Title:
DATA STREAM QUALITY MANAGEMENT FOR ANALYTIC ENVIRONMENTS
Kind Code:
A1


Abstract:
According to one aspect of the present disclosure, a method and technique for data quality management is disclosed. The method includes: deploying, into a runtime environment with a data stream analytic module, an ingress quality specification (IQS) module associated with the analytic module; receiving, by the IQS module, the data stream; analyzing, by the IQS module, a subset of data of the data stream to determine if the subset of data meets a quality expectation of the analytic module; annotating the subset of data to indicate a quality status based on whether the subset of data meets the quality expectation of the analytic module; and outputting the data stream to the analytic module.



Inventors:
George, Randy (Austin, TX, US)
Mckeown, Robert J. (Newburyport, MA, US)
Application Number:
13/764696
Publication Date:
11/07/2013
Filing Date:
02/11/2013
Assignee:
INTERNATIONAL BUSINESS MACHINES CORPORATION (Armonk, NY, US)
Primary Class:
International Classes:
G06F17/30
View Patent Images:
Related US Applications:



Other References:
Simmhan, Yogesh L., Beth Plale, and Dennis Gannon. "Towards a quality model for effective data selection in collaboratories." Data Engineering Workshops, 2006. Proceedings. 22nd International Conference on. IEEE, 2006.
O'callaghan, Liadan, et al. "Streaming-data algorithms for high-quality clustering." Data Engineering, 2002. Proceedings. 18th International Conference on. IEEE, 2002.     
Primary Examiner:
HUTTON, NAN
Attorney, Agent or Firm:
IBM CORPORATION (IPLAW SHCB/256-3 1701 NORTH STREET ENDICOTT NY 13760)
Claims:
What is claimed is:

1. A method, comprising: deploying, into a runtime environment with a data stream analytic module, an ingress quality specification (IQS) module associated with the analytic module; receiving, by the IQS module, the data stream; analyzing, by the IQS module, a subset of data of the data stream to determine if the subset of data meets a quality expectation of the analytic module; annotating the subset of data to indicate a quality status based on whether the subset of data meets the quality expectation of the analytic module; and outputting the data stream to the analytic module.

2. The method of claim 1, further comprising: receiving, by the analytic module, the data stream; determining, by the analytic module, the quality status of the subset of data; and responsive to determining that the quality status indicates that the subset of data does not meet the quality expectation, omitting the subset of data from an analysis of the data stream by the analytic module.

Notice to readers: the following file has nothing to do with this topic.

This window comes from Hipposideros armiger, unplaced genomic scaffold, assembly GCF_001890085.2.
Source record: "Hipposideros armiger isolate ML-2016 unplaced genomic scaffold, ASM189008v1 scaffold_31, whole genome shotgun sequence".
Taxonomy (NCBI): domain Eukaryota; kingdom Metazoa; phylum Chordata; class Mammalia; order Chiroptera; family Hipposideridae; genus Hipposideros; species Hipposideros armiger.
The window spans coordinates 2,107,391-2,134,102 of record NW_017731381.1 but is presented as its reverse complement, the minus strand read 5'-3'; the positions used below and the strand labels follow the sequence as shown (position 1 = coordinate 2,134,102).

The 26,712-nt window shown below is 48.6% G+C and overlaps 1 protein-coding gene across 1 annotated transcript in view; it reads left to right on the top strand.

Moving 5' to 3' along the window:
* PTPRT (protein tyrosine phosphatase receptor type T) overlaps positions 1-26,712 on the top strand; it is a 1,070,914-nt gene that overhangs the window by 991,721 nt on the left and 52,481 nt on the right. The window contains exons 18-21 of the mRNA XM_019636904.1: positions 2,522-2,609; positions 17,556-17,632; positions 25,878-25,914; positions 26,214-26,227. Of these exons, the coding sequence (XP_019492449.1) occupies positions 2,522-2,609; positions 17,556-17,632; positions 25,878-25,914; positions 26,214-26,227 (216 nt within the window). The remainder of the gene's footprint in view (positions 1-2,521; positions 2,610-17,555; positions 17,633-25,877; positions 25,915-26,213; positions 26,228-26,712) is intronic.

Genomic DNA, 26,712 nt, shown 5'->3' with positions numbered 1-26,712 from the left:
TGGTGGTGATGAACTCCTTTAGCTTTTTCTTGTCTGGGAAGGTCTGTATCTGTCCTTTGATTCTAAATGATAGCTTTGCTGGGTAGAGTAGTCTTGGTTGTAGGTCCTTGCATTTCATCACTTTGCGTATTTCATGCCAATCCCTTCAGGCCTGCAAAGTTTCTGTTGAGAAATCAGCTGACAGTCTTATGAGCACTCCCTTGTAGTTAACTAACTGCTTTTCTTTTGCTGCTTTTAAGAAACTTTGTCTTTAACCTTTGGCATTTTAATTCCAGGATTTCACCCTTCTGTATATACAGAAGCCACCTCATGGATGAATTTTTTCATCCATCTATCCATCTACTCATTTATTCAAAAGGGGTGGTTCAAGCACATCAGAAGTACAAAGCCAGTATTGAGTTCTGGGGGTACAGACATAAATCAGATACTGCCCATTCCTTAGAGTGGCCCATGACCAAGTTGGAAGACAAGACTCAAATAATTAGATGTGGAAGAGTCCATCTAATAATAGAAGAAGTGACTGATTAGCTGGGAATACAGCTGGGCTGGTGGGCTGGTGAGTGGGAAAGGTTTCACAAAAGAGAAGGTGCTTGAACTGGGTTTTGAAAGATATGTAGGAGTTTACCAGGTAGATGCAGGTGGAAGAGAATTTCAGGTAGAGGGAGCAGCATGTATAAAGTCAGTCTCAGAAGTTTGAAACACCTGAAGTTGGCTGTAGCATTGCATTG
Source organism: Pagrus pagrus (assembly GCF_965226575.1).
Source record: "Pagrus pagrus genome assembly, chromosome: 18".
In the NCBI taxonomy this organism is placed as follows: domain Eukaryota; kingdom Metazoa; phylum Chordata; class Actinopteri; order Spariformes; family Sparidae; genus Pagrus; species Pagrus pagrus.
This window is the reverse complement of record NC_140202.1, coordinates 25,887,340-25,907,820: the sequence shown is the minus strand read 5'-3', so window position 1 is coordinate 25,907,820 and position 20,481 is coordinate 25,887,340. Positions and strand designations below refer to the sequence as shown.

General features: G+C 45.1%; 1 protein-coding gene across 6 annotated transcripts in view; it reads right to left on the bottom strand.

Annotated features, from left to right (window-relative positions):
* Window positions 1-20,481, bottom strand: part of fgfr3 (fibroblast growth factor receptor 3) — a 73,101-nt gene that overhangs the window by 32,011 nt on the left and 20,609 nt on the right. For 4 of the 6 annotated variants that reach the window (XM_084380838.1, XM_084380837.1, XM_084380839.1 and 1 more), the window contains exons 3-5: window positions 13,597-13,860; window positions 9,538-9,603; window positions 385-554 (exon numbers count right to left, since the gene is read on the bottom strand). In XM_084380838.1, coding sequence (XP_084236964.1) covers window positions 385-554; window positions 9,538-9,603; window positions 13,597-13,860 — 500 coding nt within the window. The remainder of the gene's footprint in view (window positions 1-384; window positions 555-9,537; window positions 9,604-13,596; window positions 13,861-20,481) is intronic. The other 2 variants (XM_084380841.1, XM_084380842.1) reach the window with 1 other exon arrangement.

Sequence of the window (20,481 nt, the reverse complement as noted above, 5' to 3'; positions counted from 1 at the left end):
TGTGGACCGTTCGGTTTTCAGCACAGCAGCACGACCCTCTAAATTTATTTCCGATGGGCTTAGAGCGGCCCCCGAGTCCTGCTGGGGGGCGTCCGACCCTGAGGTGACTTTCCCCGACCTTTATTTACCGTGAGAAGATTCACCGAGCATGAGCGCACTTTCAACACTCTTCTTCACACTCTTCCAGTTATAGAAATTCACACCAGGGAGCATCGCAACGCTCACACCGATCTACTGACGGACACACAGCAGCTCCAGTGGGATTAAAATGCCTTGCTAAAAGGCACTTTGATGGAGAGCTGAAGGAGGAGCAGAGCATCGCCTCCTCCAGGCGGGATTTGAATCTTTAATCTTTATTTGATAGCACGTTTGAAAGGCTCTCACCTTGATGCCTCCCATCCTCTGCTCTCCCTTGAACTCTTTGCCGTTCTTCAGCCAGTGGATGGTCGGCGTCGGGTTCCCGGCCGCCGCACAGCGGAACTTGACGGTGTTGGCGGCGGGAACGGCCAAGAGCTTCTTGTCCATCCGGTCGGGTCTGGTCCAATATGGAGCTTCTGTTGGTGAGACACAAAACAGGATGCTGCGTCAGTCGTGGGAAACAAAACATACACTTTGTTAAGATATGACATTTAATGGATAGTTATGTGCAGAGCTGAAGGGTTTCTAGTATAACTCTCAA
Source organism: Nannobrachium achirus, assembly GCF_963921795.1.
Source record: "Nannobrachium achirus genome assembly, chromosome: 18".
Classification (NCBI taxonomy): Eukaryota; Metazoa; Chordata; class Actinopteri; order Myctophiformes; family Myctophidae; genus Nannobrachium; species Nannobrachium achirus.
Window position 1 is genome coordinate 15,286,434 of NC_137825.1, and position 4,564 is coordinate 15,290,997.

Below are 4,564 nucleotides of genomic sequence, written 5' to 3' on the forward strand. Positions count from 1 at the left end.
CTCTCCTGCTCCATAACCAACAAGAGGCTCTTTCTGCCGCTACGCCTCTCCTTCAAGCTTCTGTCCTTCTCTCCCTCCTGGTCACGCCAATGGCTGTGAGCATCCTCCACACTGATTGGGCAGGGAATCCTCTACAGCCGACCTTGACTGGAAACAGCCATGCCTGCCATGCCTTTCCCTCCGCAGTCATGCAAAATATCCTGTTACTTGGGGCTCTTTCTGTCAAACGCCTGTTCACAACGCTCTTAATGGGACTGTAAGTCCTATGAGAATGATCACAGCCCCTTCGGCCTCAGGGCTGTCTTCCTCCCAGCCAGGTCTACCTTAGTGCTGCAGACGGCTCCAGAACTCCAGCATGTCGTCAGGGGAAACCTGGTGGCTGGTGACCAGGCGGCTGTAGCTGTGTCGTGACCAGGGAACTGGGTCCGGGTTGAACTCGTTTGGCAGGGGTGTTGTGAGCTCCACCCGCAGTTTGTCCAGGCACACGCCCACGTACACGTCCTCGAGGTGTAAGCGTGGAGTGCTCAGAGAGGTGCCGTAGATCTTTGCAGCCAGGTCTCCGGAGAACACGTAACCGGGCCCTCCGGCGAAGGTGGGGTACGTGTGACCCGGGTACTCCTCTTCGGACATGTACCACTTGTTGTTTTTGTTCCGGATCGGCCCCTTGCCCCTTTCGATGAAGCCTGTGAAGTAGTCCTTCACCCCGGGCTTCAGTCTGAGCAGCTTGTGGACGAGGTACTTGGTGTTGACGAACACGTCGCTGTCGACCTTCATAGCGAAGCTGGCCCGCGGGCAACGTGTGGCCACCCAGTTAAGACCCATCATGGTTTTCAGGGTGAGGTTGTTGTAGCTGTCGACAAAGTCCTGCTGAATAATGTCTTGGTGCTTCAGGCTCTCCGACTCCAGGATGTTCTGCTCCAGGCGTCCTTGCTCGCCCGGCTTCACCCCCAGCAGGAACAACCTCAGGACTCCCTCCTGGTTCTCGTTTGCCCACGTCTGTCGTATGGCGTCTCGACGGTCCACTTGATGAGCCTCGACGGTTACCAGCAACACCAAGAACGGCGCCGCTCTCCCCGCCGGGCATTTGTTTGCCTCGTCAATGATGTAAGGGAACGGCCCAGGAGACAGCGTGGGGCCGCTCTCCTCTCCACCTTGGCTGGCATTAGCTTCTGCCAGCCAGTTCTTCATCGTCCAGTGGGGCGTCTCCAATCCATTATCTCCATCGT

3. The method of claim 1, further comprising receiving a selection of the IQS module from a plurality of IQS modules associated with the analytic module.

4. The method of claim 1, further comprising: selecting, by the IQS module, a portion of the data stream as the subset of data; and applying, by the IQS module, a predicate to the subset of data.

5. The method of claim 4, further comprising flagging data of the subset passing the predicate.

6. The method of claim 5, further comprising flagging data of the subset failing the predicate.

Description:

BACKGROUND

In various types of runtime environments, various types of data associated with usage (e.g., data traffic), environmental conditions (e.g., temperature), or other types of data may be collected via sensors or other types of devices and analyzed. This data is oftentimes analyzed in real time or as the data stream is being generated/communicated.

BRIEF SUMMARY

According to one aspect of the present disclosure a method and technique for data stream quality management in an analytic environment is disclosed. The method includes: deploying, into a runtime environment with a data stream analytic module, an ingress quality specification (IQS) module associated with the analytic module; receiving, by the IQS module, the data stream; analyzing, by the IQS module, a subset of data of the data stream to determine if the subset of data meets a quality expectation of the analytic module; annotating the subset of data to indicate a quality status based on whether the subset of data meets the quality expectation of the analytic module; and outputting the data stream to the analytic module.

BRIEF DESCRIPTION OF THE SEVERAL VIEWS OF THE DRAWINGS

For a more complete understanding of the present application, the objects and advantages thereof, reference is now made to the following descriptions taken in conjunction with the accompanying drawings, in which:

FIG. 1 is an embodiment of a network of data processing systems in which the illustrative embodiments of the present disclosure may be implemented;

FIG. 2 is an embodiment of a data processing system in which the illustrative embodiments of the present disclosure may be implemented;

FIG. 3 is a diagram illustrating an embodiment of a data quality management system for an analytic environment in which illustrative embodiments of the present disclosure may be implemented;

FIG. 4 is a diagram illustrating an embodiment of data flow processing according to the present disclosure;

FIG. 5 is a diagram illustrating another embodiment of data flow processing according to the present disclosure; and